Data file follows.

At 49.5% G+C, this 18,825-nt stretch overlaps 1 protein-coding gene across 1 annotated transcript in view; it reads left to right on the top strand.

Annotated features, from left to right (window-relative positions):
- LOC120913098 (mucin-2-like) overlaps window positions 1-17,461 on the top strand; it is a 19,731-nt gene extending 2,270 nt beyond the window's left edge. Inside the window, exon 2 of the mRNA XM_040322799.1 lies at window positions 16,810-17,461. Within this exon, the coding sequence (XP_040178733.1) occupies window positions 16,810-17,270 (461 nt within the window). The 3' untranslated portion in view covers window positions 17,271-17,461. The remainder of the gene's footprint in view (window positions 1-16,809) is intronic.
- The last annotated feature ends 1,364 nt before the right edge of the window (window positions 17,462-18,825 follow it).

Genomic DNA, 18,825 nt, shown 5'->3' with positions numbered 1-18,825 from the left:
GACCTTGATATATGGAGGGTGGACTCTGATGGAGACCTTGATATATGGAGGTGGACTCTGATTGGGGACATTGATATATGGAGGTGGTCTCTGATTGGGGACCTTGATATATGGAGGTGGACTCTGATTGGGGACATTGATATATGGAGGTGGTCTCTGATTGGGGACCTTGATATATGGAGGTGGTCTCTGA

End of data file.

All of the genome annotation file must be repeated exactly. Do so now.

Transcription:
At 49.5% G+C, this 18,825-nt stretch overlaps 1 protein-coding gene across 1 annotated transcript in view; it reads left to right on the top strand.

Annotated features, from left to right (window-relative positions):
- LOC120913098 (mucin-2-like) overlaps window positions 1-17,461 on the top strand; it is a 19,731-nt gene extending 2,270 nt beyond the window's left edge. Inside the window, exon 2 of the mRNA XM_040322799.1 lies at window positions 16,810-17,461. Within this exon, the coding sequence (XP_040178733.1) occupies window positions 16,810-17,270 (461 nt within the window). The 3' untranslated portion in view covers window positions 17,271-17,461. The remainder of the gene's footprint in view (window positions 1-16,809) is intronic.
- The last annotated feature ends 1,364 nt before the right edge of the window (window positions 17,462-18,825 follow it).

Genomic DNA, 18,825 nt, shown 5'->3' with positions numbered 1-18,825 from the left:
GACCTTGATATATGGAGGGTGGACTCTGATGGAGACCTTGATATATGGAGGTGGACTCTGATTGGGGACATTGATATATGGAGGTGGTCTCTGATTGGGGACCTTGATATATGGAGGTGGACTCTGATTGGGGACATTGATATATGGAGGTGGTCTCTGATTGGGGACCTTGATATATGGAGGTGGTCTCTGA